I went back to the other room and as I entered everyone applauded! Vic said my face was puce coloured and I looked shattered due to the effort involved and the concentration. Still we both passed the audition which was gratifying.
Sequel: I was taken ill on the day of the concert so I didn’t sing in the performance although Vic did.
(We’ll bring you a memory from Vic next time but, meanwhile, a big aaaaah for Sue everyone. Ed.)
SOMETHING DIFFERENT Here’s a gentle video from a free lunchtime recital at St James, Piccadilly featuring the Flaugissimo Duo of baroque flute and theorbo: https://www.youtube.com/watch?v=IjTPQUNjImA&list=RDIjTPQUNjImA&start_radio=1 (I bet, like me, you hadn’t heard of the composer, Princess Anna of Prussia. Her sad story is worth checking out here: https://en.wikipedia.org/wiki/Anna_Amalia,_Abbess_of_Quedlinburg Ed.)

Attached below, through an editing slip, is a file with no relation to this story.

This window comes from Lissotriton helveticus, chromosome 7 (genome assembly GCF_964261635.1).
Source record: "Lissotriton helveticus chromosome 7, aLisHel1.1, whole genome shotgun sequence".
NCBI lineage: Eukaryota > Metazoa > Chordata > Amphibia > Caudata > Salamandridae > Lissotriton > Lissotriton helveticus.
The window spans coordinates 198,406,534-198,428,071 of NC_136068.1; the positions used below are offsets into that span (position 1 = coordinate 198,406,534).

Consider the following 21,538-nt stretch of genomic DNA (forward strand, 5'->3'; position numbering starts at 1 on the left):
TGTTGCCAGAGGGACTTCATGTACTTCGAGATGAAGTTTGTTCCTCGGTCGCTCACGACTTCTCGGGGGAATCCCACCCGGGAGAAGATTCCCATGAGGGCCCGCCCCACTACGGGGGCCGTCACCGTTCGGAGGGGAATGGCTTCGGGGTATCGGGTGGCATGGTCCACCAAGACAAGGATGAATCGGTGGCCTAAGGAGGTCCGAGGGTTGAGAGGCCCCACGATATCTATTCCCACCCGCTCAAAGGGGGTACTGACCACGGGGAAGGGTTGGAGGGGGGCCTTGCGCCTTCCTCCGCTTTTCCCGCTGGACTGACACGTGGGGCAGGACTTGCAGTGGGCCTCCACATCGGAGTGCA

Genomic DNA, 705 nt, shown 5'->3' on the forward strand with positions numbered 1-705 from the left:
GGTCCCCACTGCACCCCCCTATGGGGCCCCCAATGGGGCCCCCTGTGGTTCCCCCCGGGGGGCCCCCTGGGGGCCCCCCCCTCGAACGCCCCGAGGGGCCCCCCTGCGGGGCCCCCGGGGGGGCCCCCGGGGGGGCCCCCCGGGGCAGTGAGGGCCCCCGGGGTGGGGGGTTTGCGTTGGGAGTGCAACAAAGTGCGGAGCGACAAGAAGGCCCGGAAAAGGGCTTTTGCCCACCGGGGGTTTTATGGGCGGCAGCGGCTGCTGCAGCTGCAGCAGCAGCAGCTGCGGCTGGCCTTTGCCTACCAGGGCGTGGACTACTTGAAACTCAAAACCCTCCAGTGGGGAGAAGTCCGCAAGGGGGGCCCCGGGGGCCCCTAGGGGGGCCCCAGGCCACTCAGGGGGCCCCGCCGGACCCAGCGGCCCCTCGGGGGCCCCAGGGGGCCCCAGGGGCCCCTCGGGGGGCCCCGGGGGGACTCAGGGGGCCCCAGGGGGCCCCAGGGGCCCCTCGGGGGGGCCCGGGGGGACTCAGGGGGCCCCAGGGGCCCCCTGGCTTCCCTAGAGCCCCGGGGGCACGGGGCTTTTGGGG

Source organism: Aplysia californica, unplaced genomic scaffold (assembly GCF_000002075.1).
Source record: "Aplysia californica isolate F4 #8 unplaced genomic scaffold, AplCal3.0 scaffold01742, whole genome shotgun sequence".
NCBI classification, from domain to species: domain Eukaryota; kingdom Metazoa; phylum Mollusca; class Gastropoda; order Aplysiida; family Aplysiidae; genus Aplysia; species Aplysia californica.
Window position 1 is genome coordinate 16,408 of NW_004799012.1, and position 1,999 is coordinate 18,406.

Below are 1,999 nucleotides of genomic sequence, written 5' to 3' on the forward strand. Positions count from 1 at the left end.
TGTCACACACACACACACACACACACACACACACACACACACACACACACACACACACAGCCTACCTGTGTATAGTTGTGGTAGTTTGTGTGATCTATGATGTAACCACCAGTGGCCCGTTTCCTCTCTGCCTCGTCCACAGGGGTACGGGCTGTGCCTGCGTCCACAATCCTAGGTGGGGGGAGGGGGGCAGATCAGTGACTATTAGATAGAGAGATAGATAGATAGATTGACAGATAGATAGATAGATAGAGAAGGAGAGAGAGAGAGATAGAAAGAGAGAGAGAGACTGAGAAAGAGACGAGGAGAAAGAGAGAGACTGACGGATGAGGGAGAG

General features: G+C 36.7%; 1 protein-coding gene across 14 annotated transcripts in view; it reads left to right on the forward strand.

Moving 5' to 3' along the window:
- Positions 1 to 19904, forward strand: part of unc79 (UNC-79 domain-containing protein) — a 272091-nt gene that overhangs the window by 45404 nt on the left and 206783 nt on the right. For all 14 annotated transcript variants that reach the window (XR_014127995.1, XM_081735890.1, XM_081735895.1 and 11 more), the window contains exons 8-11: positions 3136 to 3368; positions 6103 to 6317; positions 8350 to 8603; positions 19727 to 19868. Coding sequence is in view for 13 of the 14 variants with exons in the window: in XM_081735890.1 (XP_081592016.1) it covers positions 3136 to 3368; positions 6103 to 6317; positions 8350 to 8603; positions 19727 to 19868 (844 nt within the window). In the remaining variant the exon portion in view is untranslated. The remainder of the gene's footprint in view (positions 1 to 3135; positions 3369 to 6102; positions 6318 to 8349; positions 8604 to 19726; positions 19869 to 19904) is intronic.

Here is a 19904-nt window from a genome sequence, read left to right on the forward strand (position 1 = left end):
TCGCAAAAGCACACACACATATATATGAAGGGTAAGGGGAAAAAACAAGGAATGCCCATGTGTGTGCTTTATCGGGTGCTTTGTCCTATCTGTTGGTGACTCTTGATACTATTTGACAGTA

St James Piccadilly which holds free lunch time recitals
AND FINALLY . . .
I dropped a large jar of Omega 3 capsules on my wife’s head. Fortunately, her injuries were only super fish oil.